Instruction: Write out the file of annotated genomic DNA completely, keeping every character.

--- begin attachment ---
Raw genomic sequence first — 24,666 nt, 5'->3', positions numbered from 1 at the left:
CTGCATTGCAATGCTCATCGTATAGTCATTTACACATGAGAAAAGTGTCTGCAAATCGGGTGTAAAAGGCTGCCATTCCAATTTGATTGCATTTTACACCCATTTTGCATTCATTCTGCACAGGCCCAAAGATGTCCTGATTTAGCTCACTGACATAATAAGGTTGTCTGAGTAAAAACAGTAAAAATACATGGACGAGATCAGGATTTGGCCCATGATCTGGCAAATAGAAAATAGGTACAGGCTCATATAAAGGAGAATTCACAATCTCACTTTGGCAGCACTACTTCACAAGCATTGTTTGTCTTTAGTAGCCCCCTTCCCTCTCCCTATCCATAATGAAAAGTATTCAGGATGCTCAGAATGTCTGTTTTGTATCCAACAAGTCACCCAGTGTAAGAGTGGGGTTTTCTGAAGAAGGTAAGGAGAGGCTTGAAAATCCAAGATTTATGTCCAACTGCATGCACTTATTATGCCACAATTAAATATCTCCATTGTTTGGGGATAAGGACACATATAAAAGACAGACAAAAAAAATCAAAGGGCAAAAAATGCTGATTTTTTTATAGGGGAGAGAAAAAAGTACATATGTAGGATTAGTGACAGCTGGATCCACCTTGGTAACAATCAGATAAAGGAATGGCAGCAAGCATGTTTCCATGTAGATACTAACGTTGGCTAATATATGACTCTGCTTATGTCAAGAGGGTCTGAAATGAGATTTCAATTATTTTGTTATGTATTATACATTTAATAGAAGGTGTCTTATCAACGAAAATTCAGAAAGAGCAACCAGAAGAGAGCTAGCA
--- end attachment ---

Raw genomic sequence first — 24,666 nt, 5'->3', positions numbered from 1 at the left:
CTGCATTGCAATGCTCATCGTATAGTCATTTACACATGAGAAAAGTGTCTGCAAATCGGGTGTAAAAGGCTGCCATTCCAATTTGATTGCATTTTACACCCATTTTGCATTCATTCTGCACAGGCCCAAAGATGTCCTGATTTAGCTCACTGACATAATAAGGTTGTCTGAGTAAAAACAGTAAAAATACATGGACGAGATCAGGATTTGGCCCATGATCTGGCAAATAGAAAATAGGTACAGGCTCATATAAAGGAGAATTCACAATCTCACTTTGGCAGCACTACTTCACAAGCATTGTTTGTCTTTAGTAGCCCCCTTCCCTCTCCCTATCCATAATGAAAAGTATTCAGGATGCTCAGAATGTCTGTTTTGTATCCAACAAGTCACCCAGTGTAAGAGTGGGGTTTTCTGAAGAAGGTAAGGAGAGGCTTGAAAATCCAAGATTTATGTCCAACTGCATGCACTTATTATGCCACAATTAAATATCTCCATTGTTTGGGGATAAGGACACATATAAAAGACAGACAAAAAAAATCAAAGGGCAAAAAATGCTGATTTTTTTATAGGGGAGAGAAAAAAGTACATATGTAGGATTAGTGACAGCTGGATCCACCTTGGTAACAATCAGATAAAGGAATGGCAGCAAGCATGTTTCCATGTAGATACTAACGTTGGCTAATATATGACTCTGCTTATGTCAAGAGGGTCTGAAATGAGATTTCAATTATTTTGTTATGTATTATACATTTAATAGAAGGTGTCTTATCAACGAAAATTCAGAAAGAGCAACCAGAAGAGAGCTAGCA